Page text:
In this issue
April 9, 2014

Jonathan Tobin: Why Did Kerry Lie About Israeli Blame?

Samuel G. Freedman: A resolution 70 years later for a father's unsettling legacy of ashes from Dachau

Jessica Ivins: A resolution 70 years later for a father's unsettling legacy of ashes from Dachau

Kim Giles: Asking for help is not weakness

Kathy Kristof and Barbara Hoch Marcus: 7 Great Growth Israeli Stocks

Matthew Mientka: How Beans, Peas, And Chickpeas Cleanse Bad Cholesterol and Lowers Risk of Heart Disease

Sabrina Bachai: 5 At-Home Treatments For Headaches

The Kosher Gourmet by Daniel Neman Have yourself a matzo ball: The secrets bubby never told you and recipes she could have never imagined

April 8, 2014

Lori Nawyn: At Your Wit's End and Back: Finding Peace

Susan B. Garland and Rachel L. Sheedy: Strategies Married Couples Can Use to Boost Benefits

David Muhlbaum: Smart Tax Deductions Non-Itemizers Can Claim

Jill Weisenberger, M.S., R.D.N., C.D.E : Before You Lose Your Mental Edge

Dana Dovey: Coffee Drinkers Rejoice! Your Cup Of Joe Can Prevent Death From Liver Disease

Chris Weller: Electric 'Thinking Cap' Puts Your Brain Power Into High Gear

The Kosher Gourmet by Marlene Parrish A gift of hazelnuts keeps giving --- for a variety of nutty recipes: Entree, side, soup, dessert

April 4, 2014

Rabbi David Gutterman: The Word for Nothing Means Everything

Charles Krauthammer: Kerry's folly, Chapter 3

Amy Peterson: A life of love: How to build lasting relationships with your children

John Ericson: Older Women: Save Your Heart, Prevent Stroke Don't Drink Diet

John Ericson: Why 50 million Americans will still have spring allergies after taking meds

Cameron Huddleston: Best and Worst Buys of April 2014

Stacy Rapacon: Great Mutual Funds for Young Investors

Sarah Boesveld: Teacher keeps promise to mail thousands of former students letters written by their past selves

The Kosher Gourmet by Sharon Thompson Anyone can make a salad, you say. But can they make a great salad? (SECRETS, TESTED TECHNIQUES + 4 RECIPES, INCLUDING DRESSINGS)

April 2, 2014

Paul Greenberg: Death and joy in the spring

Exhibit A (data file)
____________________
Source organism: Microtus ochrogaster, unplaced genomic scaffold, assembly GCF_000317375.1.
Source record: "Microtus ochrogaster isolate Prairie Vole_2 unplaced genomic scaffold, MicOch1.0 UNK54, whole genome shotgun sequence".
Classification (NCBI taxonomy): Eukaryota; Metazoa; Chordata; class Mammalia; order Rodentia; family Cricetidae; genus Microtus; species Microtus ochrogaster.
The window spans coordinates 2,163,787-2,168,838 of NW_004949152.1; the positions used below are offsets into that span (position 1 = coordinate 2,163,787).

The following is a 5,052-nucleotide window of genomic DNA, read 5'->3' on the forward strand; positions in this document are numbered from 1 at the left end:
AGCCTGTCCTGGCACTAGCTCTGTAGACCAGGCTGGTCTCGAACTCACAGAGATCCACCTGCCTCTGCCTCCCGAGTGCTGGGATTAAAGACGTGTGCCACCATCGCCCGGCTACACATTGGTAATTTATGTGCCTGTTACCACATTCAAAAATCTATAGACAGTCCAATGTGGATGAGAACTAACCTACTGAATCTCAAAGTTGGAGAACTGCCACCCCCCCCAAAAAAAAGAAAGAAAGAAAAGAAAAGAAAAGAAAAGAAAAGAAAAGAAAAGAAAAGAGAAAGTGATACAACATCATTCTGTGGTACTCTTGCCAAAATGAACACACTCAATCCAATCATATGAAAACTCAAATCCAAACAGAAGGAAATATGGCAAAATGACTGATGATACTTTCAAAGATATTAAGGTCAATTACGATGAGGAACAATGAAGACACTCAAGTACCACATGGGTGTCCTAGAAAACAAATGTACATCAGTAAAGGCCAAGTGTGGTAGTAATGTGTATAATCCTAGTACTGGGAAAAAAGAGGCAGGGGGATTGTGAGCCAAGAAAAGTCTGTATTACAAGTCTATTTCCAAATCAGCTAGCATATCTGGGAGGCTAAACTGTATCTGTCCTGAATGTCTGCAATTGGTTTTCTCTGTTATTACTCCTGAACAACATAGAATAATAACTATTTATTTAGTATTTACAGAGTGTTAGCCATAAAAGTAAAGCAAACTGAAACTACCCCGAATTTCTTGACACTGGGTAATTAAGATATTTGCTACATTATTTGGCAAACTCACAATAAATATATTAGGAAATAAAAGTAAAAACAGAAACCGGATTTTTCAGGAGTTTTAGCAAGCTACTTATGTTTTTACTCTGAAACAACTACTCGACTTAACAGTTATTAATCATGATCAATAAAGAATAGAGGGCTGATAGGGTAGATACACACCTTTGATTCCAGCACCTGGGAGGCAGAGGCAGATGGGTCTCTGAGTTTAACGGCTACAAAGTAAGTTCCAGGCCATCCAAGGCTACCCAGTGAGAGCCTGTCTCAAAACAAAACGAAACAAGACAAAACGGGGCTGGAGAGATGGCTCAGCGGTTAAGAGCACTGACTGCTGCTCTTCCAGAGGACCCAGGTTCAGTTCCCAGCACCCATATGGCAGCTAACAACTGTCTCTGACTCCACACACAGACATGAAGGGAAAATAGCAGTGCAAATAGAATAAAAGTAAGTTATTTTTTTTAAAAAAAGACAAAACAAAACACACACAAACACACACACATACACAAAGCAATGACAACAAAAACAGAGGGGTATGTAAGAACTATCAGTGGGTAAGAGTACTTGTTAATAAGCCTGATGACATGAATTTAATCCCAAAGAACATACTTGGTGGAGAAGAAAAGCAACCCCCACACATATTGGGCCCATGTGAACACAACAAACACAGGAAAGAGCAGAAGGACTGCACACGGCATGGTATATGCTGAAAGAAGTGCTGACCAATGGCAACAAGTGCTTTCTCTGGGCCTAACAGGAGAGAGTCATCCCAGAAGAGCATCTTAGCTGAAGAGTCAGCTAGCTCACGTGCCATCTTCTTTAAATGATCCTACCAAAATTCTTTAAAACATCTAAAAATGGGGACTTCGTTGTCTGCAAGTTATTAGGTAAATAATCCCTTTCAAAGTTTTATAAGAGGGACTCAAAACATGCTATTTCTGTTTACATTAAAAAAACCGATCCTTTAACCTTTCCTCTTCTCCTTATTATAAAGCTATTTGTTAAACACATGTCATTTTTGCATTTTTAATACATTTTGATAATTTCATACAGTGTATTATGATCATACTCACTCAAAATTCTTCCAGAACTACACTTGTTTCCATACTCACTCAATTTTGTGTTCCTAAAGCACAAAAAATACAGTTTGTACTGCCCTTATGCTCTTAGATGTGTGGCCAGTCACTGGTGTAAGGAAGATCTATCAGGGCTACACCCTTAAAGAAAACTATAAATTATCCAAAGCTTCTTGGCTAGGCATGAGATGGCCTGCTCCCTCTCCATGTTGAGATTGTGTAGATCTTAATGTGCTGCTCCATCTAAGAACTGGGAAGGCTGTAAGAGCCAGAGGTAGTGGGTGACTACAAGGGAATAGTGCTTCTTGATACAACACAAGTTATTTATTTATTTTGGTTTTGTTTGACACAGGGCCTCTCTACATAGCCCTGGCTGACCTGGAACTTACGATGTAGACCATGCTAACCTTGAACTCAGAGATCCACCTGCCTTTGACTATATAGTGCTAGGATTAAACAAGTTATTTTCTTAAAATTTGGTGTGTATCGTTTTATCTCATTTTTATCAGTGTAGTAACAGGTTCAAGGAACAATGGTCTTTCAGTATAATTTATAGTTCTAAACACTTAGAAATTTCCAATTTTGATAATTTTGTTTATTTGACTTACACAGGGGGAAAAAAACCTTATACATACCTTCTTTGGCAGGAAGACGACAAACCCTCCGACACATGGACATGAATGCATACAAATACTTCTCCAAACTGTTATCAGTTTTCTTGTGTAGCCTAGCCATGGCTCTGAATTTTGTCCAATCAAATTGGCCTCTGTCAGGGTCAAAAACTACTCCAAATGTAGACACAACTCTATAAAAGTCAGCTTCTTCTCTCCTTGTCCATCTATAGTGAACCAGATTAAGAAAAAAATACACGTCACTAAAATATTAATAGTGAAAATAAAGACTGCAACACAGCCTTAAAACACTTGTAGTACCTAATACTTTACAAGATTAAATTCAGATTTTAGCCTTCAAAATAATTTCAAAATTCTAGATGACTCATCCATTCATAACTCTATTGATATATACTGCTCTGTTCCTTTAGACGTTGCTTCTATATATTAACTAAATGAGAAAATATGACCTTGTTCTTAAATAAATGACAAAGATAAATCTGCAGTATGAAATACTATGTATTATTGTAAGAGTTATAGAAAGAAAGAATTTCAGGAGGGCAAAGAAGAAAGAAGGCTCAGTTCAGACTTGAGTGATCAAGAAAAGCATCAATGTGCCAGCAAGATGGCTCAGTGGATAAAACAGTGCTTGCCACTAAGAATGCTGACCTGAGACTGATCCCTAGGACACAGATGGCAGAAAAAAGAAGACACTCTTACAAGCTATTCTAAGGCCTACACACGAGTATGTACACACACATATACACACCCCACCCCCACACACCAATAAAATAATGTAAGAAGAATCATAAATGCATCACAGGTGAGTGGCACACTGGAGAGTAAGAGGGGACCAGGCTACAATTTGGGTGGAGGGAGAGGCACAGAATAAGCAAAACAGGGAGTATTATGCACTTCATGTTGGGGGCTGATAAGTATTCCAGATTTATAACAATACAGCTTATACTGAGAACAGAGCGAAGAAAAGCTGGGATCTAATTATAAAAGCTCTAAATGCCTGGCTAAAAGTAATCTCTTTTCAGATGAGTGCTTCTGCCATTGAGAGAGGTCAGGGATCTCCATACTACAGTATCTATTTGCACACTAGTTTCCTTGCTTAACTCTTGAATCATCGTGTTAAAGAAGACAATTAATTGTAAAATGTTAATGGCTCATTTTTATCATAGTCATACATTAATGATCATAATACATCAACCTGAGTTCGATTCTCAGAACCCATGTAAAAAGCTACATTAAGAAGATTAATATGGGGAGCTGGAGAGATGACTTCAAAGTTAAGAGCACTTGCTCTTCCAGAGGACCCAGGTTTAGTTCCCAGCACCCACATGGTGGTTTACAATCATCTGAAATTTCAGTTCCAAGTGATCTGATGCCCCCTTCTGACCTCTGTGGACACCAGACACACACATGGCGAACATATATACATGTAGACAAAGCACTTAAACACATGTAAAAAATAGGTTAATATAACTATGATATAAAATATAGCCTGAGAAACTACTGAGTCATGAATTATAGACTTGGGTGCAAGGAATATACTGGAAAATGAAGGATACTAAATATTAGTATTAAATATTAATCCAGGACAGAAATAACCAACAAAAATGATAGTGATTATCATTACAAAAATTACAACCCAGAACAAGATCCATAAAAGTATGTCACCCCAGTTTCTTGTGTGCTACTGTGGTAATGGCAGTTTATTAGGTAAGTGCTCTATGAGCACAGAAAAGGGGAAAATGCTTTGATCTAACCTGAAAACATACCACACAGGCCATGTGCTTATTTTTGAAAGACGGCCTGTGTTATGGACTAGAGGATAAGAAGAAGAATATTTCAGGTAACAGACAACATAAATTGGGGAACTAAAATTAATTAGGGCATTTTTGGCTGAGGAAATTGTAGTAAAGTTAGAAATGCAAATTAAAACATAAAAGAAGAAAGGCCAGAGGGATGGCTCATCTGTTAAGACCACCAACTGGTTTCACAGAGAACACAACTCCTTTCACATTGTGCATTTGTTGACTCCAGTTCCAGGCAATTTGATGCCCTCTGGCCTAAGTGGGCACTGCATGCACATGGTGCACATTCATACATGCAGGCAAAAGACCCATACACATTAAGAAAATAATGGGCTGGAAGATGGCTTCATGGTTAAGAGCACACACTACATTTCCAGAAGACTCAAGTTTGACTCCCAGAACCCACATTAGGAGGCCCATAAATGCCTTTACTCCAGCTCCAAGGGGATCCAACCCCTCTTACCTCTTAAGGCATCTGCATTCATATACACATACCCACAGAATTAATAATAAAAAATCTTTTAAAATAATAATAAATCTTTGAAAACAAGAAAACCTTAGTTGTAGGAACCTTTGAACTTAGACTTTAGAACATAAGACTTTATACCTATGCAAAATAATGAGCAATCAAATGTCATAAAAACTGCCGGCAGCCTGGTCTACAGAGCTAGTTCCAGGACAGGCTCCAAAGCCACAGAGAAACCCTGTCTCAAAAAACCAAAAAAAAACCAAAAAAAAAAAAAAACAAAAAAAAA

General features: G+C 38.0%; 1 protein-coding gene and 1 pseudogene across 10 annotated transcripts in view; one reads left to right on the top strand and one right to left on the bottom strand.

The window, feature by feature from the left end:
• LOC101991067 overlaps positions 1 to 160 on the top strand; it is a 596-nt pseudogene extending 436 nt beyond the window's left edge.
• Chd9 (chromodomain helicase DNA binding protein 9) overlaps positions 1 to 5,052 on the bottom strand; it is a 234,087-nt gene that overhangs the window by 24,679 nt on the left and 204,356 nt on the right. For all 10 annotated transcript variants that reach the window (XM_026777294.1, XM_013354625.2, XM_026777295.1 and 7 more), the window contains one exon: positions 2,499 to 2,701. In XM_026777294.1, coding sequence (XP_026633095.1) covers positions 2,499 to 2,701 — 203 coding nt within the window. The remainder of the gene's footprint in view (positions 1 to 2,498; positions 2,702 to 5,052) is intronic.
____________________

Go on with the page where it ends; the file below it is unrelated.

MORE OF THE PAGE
Dan Barry: Should South Carolina Jews be forced to maintain this chimney built by Germans serving the Nazis?

Mayra Bitsko: Save me! An alien took over my child's personality

Frank Clayton: Get happy: 20 scientifically proven happiness activities

Susan Scutti: It's Genetic! Obesity and the 'Carb Breakdown' Gene

Lecia Bushak: Why Hand Sanitizer May Actually Harm Your Health

Stacy Rapacon: Great Funds You Can Own for $500 or Less

Cameron Huddleston: 7 Ways to Save on Home Decor

The Kosher Gourmet by Steve Petusevsky Exploring ingredients as edible-stuffed containers (TWO RECIPES + TIPS & TECHINQUES)

Jewish World Review June 7, 2005 / 29 Iyar, 5765

Firing up a fat one

By Tom Purcell

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http://www.JewishWorldReview.com | My friend was terrified his daughter would find out.

The plan was to grill some juicy steaks, then, after his kids were put to bed, fire up a couple high-quality cigars, sip some excellent scotch and enjoy a relaxing conversation next to a bonfire.

But when I arrived and attempted to carry my cigars out of my car, a panic set in. My friend did not want his daughter to see them. He had me hide them in the trunk.

That got me thinking about the state of morality these days. Children are well taught to hate cigarette smoking, not a bad thing, but they hate it the way America once hated communism and polio.